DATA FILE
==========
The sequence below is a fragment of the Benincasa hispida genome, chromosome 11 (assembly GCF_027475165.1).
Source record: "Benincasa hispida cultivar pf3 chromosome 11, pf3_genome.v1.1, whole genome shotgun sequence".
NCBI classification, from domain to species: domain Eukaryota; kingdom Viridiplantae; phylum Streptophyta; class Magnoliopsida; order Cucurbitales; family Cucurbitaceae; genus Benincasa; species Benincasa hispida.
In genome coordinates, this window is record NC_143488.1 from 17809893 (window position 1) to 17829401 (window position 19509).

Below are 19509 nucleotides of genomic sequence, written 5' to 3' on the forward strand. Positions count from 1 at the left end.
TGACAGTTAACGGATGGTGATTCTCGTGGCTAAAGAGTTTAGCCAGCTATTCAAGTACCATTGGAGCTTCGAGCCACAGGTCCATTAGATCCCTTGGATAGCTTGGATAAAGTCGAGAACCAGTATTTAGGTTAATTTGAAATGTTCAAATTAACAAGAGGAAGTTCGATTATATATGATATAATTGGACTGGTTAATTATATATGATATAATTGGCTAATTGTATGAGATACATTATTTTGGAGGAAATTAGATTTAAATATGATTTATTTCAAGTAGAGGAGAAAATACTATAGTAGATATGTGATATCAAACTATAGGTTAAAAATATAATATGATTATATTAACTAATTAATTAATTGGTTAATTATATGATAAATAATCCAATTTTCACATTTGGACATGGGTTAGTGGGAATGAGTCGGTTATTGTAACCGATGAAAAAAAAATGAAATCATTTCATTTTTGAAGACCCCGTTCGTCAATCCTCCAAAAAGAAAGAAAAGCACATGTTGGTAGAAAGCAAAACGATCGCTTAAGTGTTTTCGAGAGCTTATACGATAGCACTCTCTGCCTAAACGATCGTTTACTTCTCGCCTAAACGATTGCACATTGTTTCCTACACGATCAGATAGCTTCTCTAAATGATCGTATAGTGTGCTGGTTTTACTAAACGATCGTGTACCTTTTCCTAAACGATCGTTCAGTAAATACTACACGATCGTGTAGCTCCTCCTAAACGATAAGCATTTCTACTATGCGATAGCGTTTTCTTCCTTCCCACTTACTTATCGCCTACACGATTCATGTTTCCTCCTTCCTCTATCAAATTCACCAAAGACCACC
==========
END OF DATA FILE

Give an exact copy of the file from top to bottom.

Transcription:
The sequence below is a fragment of the Benincasa hispida genome, chromosome 11 (assembly GCF_027475165.1).
Source record: "Benincasa hispida cultivar pf3 chromosome 11, pf3_genome.v1.1, whole genome shotgun sequence".
NCBI classification, from domain to species: domain Eukaryota; kingdom Viridiplantae; phylum Streptophyta; class Magnoliopsida; order Cucurbitales; family Cucurbitaceae; genus Benincasa; species Benincasa hispida.
In genome coordinates, this window is record NC_143488.1 from 17809893 (window position 1) to 17829401 (window position 19509).

Below are 19509 nucleotides of genomic sequence, written 5' to 3' on the forward strand. Positions count from 1 at the left end.
TGACAGTTAACGGATGGTGATTCTCGTGGCTAAAGAGTTTAGCCAGCTATTCAAGTACCATTGGAGCTTCGAGCCACAGGTCCATTAGATCCCTTGGATAGCTTGGATAAAGTCGAGAACCAGTATTTAGGTTAATTTGAAATGTTCAAATTAACAAGAGGAAGTTCGATTATATATGATATAATTGGACTGGTTAATTATATATGATATAATTGGCTAATTGTATGAGATACATTATTTTGGAGGAAATTAGATTTAAATATGATTTATTTCAAGTAGAGGAGAAAATACTATAGTAGATATGTGATATCAAACTATAGGTTAAAAATATAATATGATTATATTAACTAATTAATTAATTGGTTAATTATATGATAAATAATCCAATTTTCACATTTGGACATGGGTTAGTGGGAATGAGTCGGTTATTGTAACCGATGAAAAAAAAATGAAATCATTTCATTTTTGAAGACCCCGTTCGTCAATCCTCCAAAAAGAAAGAAAAGCACATGTTGGTAGAAAGCAAAACGATCGCTTAAGTGTTTTCGAGAGCTTATACGATAGCACTCTCTGCCTAAACGATCGTTTACTTCTCGCCTAAACGATTGCACATTGTTTCCTACACGATCAGATAGCTTCTCTAAATGATCGTATAGTGTGCTGGTTTTACTAAACGATCGTGTACCTTTTCCTAAACGATCGTTCAGTAAATACTACACGATCGTGTAGCTCCTCCTAAACGATAAGCATTTCTACTATGCGATAGCGTTTTCTTCCTTCCCACTTACTTATCGCCTACACGATTCATGTTTCCTCCTTCCTCTATCAAATTCACCAAAGACCACC